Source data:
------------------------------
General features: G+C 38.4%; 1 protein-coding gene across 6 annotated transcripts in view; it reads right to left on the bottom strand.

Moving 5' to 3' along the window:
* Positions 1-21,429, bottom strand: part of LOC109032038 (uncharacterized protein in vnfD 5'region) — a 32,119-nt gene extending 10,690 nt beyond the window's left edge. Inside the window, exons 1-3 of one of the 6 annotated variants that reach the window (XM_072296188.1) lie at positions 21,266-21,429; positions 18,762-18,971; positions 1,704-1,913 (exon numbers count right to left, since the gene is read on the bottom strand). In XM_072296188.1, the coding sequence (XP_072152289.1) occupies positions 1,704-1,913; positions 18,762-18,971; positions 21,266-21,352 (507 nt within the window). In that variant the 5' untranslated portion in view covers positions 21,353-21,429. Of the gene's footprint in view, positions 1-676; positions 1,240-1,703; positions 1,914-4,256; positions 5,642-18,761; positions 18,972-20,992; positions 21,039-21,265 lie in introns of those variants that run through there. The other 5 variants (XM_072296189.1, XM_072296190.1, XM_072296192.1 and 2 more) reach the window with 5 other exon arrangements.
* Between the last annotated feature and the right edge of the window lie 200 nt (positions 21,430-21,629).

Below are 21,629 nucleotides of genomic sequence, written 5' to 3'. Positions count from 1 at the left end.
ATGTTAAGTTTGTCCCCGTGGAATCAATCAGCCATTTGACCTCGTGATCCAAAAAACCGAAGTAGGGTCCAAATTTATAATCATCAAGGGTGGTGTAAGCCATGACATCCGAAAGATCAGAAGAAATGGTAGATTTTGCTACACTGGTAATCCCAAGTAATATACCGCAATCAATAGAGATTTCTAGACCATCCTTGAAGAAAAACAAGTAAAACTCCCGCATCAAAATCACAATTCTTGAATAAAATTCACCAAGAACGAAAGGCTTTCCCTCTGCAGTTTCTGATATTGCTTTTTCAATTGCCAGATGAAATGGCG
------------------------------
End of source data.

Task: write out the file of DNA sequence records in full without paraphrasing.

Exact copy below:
General features: G+C 38.4%; 1 protein-coding gene across 6 annotated transcripts in view; it reads right to left on the bottom strand.

Moving 5' to 3' along the window:
* Positions 1-21,429, bottom strand: part of LOC109032038 (uncharacterized protein in vnfD 5'region) — a 32,119-nt gene extending 10,690 nt beyond the window's left edge. Inside the window, exons 1-3 of one of the 6 annotated variants that reach the window (XM_072296188.1) lie at positions 21,266-21,429; positions 18,762-18,971; positions 1,704-1,913 (exon numbers count right to left, since the gene is read on the bottom strand). In XM_072296188.1, the coding sequence (XP_072152289.1) occupies positions 1,704-1,913; positions 18,762-18,971; positions 21,266-21,352 (507 nt within the window). In that variant the 5' untranslated portion in view covers positions 21,353-21,429. Of the gene's footprint in view, positions 1-676; positions 1,240-1,703; positions 1,914-4,256; positions 5,642-18,761; positions 18,972-20,992; positions 21,039-21,265 lie in introns of those variants that run through there. The other 5 variants (XM_072296189.1, XM_072296190.1, XM_072296192.1 and 2 more) reach the window with 5 other exon arrangements.
* Between the last annotated feature and the right edge of the window lie 200 nt (positions 21,430-21,629).

Below are 21,629 nucleotides of genomic sequence, written 5' to 3'. Positions count from 1 at the left end.
ATGTTAAGTTTGTCCCCGTGGAATCAATCAGCCATTTGACCTCGTGATCCAAAAAACCGAAGTAGGGTCCAAATTTATAATCATCAAGGGTGGTGTAAGCCATGACATCCGAAAGATCAGAAGAAATGGTAGATTTTGCTACACTGGTAATCCCAAGTAATATACCGCAATCAATAGAGATTTCTAGACCATCCTTGAAGAAAAACAAGTAAAACTCCCGCATCAAAATCACAATTCTTGAATAAAATTCACCAAGAACGAAAGGCTTTCCCTCTGCAGTTTCTGATATTGCTTTTTCAATTGCCAGATGAAATGGCG